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Sunday, June 13, 2021

How Raju Shetti’s farmers’ union set up a Covid care centre to fight pandemic

The centre is operated from the hostel building of Jaysinghpur College. It has four specialised doctors along with eight other doctors and six nursing staff.

Written by Partha Sarathi Biswas | Pune |
Updated: June 2, 2021 11:15:26 pm
The centre has tied up with 14 medical shops in the area that supply medicines at concessionary rates.

Farmer leader and former MP Raju Shetti’s decision to start a 100-bed Covid Care Centre in Jaysinghpur in Kolhapur district was a result of his experience in the pandemic and the suffering he saw around him.

“Since the start of the second wave, we have been helping patients get beds. But as the infection progressed, getting oxygen beds was almost an impossibility as all government and private medical facilities in Sangli and Kolhapur were full. Unfortunately…deaths occurred due to unavailability of such beds. Our decision to start the Shivar Covid Care Centre lies in our experiences,” said Shetti.

In the second wave, the infection has spread to the most remote parts of rural Maharashtra. As cases started rising in areas that were untouched in the first wave, a scramble started for beds, oxygen and basic medical facilities, putting stress on the healthcare infrastructure.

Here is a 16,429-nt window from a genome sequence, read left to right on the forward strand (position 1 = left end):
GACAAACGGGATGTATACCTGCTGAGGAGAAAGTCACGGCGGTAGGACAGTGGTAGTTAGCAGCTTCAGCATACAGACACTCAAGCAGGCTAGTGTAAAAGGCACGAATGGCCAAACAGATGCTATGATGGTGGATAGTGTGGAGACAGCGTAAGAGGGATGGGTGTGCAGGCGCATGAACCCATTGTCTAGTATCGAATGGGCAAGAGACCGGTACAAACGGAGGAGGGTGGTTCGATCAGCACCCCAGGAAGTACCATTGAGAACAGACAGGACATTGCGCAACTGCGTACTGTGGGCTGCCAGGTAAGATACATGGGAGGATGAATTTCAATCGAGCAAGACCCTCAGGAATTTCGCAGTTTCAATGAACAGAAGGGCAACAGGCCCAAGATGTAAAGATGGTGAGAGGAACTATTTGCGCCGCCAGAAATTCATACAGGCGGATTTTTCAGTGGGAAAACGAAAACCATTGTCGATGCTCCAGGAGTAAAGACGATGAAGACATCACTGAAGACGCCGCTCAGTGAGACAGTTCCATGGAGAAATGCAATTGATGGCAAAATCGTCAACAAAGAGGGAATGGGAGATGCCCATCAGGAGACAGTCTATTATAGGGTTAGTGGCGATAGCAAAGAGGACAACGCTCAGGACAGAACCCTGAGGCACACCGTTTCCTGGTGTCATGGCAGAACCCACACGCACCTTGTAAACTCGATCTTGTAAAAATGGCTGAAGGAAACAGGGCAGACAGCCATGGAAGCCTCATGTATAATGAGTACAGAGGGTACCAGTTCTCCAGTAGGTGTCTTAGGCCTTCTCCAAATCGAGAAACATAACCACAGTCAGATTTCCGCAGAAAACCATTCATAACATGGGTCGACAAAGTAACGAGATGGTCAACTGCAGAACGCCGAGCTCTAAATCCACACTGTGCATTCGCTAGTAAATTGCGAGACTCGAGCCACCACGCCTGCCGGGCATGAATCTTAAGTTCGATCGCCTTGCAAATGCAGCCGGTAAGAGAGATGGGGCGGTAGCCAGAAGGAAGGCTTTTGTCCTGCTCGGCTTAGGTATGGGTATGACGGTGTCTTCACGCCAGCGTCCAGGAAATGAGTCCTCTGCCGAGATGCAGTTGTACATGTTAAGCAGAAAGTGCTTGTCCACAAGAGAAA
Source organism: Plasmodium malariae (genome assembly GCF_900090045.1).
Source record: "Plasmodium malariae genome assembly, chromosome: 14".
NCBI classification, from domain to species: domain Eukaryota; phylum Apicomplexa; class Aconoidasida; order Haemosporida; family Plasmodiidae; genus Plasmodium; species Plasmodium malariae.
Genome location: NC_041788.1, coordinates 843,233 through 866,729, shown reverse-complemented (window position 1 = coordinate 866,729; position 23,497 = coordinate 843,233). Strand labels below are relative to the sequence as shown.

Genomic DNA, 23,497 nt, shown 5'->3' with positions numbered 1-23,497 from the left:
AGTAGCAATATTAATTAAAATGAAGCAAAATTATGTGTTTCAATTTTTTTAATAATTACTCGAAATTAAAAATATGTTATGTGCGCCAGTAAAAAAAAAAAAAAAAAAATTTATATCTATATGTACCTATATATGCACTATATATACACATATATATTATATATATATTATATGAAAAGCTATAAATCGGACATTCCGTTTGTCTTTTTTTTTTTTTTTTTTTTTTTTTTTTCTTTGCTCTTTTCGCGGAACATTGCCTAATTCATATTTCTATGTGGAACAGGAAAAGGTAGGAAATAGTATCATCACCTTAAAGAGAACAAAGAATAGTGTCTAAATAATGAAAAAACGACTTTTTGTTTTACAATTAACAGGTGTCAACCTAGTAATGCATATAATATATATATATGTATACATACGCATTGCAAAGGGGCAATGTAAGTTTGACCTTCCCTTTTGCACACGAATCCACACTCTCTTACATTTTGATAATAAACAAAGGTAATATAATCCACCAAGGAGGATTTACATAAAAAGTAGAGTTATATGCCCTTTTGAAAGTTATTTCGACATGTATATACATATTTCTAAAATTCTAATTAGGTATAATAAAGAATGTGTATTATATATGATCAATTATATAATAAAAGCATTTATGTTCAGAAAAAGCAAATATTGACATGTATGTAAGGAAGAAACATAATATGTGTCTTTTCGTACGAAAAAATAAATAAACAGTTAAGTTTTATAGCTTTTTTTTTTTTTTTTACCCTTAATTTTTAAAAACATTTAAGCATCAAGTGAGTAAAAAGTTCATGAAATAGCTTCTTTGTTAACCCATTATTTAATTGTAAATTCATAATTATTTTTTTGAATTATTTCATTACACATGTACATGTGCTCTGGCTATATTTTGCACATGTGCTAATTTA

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Shetti and his organisation, Swabhimani Shetkari Sanghtana, then decided to set up a Covid Care center at Jaysinghpur. The centre started with 50 beds which were filled out within a few hours. The centre then increased its capacity to to accommodate 50 isolation beds and 50 oxygen beds. Like most other programmes of the farmers’ organisation, this centre is also run through voluntary donation from people. People, Shetti said, had willingly helped in donating for the centre.

The centre is operated from the hostel building of Jaysinghpur College. It has four specialised doctors along with eight other doctors and six nursing staff. Volunteers of the organisation staff the centre for administrative work round-the-clock.

Shetty said treatment at the centre is provided at reasonable rates with patients having to pay almost half the amount they would pay for medicines elsewhere. The centre has tied up with 14 medical shops in the area who supply medicines at concessionary rates. Many farmers in the area donate fruits for patients. The centre waives all fees for patients who can’t afford it.

Unlike Pune, the second wave shows no sign of abating around the centre, which is daily seeing admission of patients.

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